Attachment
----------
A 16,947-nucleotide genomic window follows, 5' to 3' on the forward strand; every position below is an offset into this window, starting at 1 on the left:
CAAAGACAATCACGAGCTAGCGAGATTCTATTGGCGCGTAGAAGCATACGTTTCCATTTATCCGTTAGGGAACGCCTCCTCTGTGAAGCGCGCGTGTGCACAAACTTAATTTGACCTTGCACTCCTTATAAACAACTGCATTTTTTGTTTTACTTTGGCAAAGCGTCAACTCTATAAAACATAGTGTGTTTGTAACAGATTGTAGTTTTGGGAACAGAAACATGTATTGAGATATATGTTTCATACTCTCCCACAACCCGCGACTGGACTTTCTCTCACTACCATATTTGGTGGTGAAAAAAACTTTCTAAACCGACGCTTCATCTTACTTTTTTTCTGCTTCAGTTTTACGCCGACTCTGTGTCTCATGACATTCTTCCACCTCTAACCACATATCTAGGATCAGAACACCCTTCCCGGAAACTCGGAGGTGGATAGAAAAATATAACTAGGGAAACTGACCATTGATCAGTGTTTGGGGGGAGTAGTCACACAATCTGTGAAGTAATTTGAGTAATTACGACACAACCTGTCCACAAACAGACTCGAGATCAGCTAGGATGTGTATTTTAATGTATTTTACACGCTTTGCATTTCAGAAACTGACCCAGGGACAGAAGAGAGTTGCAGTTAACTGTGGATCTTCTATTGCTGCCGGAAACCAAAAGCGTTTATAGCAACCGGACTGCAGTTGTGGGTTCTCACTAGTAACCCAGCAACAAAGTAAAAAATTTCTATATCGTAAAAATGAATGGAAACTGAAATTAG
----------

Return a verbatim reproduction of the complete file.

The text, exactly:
A 16,947-nucleotide genomic window follows, 5' to 3' on the forward strand; every position below is an offset into this window, starting at 1 on the left:
CAAAGACAATCACGAGCTAGCGAGATTCTATTGGCGCGTAGAAGCATACGTTTCCATTTATCCGTTAGGGAACGCCTCCTCTGTGAAGCGCGCGTGTGCACAAACTTAATTTGACCTTGCACTCCTTATAAACAACTGCATTTTTTGTTTTACTTTGGCAAAGCGTCAACTCTATAAAACATAGTGTGTTTGTAACAGATTGTAGTTTTGGGAACAGAAACATGTATTGAGATATATGTTTCATACTCTCCCACAACCCGCGACTGGACTTTCTCTCACTACCATATTTGGTGGTGAAAAAAACTTTCTAAACCGACGCTTCATCTTACTTTTTTTCTGCTTCAGTTTTACGCCGACTCTGTGTCTCATGACATTCTTCCACCTCTAACCACATATCTAGGATCAGAACACCCTTCCCGGAAACTCGGAGGTGGATAGAAAAATATAACTAGGGAAACTGACCATTGATCAGTGTTTGGGGGGAGTAGTCACACAATCTGTGAAGTAATTTGAGTAATTACGACACAACCTGTCCACAAACAGACTCGAGATCAGCTAGGATGTGTATTTTAATGTATTTTACACGCTTTGCATTTCAGAAACTGACCCAGGGACAGAAGAGAGTTGCAGTTAACTGTGGATCTTCTATTGCTGCCGGAAACCAAAAGCGTTTATAGCAACCGGACTGCAGTTGTGGGTTCTCACTAGTAACCCAGCAACAAAGTAAAAAATTTCTATATCGTAAAAATGAATGGAAACTGAAATTAG